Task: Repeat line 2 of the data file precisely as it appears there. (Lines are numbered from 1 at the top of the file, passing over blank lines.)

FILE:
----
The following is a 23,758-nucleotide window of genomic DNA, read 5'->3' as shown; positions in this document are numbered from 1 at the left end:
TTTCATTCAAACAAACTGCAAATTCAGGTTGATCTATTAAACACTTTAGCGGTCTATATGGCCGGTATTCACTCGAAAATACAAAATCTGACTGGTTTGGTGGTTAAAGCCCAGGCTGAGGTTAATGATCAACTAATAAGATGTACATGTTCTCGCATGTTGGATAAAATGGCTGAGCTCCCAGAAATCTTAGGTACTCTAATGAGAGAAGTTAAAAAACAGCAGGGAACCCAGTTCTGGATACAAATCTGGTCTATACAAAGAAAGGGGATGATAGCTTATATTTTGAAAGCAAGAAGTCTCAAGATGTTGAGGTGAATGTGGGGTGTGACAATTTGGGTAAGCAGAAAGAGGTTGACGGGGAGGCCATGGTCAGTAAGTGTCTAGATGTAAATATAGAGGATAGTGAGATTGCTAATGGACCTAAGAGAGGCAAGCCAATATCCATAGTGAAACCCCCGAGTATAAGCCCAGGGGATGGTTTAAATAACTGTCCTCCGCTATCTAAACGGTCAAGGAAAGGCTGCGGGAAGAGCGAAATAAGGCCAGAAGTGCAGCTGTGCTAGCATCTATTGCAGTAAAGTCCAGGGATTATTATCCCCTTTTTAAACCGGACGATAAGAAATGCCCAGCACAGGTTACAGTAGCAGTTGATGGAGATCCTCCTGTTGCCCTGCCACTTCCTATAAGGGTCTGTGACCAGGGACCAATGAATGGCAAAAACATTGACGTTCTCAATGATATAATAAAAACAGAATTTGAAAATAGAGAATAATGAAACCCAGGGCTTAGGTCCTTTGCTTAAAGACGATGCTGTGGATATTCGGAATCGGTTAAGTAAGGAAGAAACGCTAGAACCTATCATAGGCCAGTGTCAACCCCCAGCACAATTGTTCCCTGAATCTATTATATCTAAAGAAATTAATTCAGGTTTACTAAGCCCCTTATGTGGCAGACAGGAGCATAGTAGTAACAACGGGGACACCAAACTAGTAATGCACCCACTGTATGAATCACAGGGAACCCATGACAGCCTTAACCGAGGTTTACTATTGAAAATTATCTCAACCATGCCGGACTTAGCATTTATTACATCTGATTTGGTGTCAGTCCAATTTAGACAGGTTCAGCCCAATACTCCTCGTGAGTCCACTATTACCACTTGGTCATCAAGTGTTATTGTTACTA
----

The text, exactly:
TTTCATTCAAACAAACTGCAAATTCAGGTTGATCTATTAAACACTTTAGCGGTCTATATGGCCGGTATTCACTCGAAAATACAAAATCTGACTGGTTTGGTGGTTAAAGCCCAGGCTGAGGTTAATGATCAACTAATAAGATGTACATGTTCTCGCATGTTGGATAAAATGGCTGAGCTCCCAGAAATCTTAGGTACTCTAATGAGAGAAGTTAAAAAACAGCAGGGAACCCAGTTCTGGATACAAATCTGGTCTATACAAAGAAAGGGGATGATAGCTTATATTTTGAAAGCAAGAAGTCTCAAGATGTTGAGGTGAATGTGGGGTGTGACAATTTGGGTAAGCAGAAAGAGGTTGACGGGGAGGCCATGGTCAGTAAGTGTCTAGATGTAAATATAGAGGATAGTGAGATTGCTAATGGACCTAAGAGAGGCAAGCCAATATCCATAGTGAAACCCCCGAGTATAAGCCCAGGGGATGGTTTAAATAACTGTCCTCCGCTATCTAAACGGTCAAGGAAAGGCTGCGGGAAGAGCGAAATAAGGCCAGAAGTGCAGCTGTGCTAGCATCTATTGCAGTAAAGTCCAGGGATTATTATCCCCTTTTTAAACCGGACGATAAGAAATGCCCAGCACAGGTTACAGTAGCAGTTGATGGAGATCCTCCTGTTGCCCTGCCACTTCCTATAAGGGTCTGTGACCAGGGACCAATGAATGGCAAAAACATTGACGTTCTCAATGATATAATAAAAACAGAATTTGAAAATAGAGAATAATGAAACCCAGGGCTTAGGTCCTTTGCTTAAAGACGATGCTGTGGATATTCGGAATCGGTTAAGTAAGGAAGAAACGCTAGAACCTATCATAGGCCAGTGTCAACCCCCAGCACAATTGTTCCCTGAATCTATTATATCTAAAGAAATTAATTCAGGTTTACTAAGCCCCTTATGTGGCAGACAGGAGCATAGTAGTAACAACGGGGACACCAAACTAGTAATGCACCCACTGTATGAATCACAGGGAACCCATGACAGCCTTAACCGAGGTTTACTATTGAAAATTATCTCAACCATGCCGGACTTAGCATTTATTACATCTGATTTGGTGTCAGTCCAATTTAGACAGGTTCAGCCCAATACTCCTCGTGAGTCCACTATTACCACTTGGTCATCAAGTGTTATTGTTACTA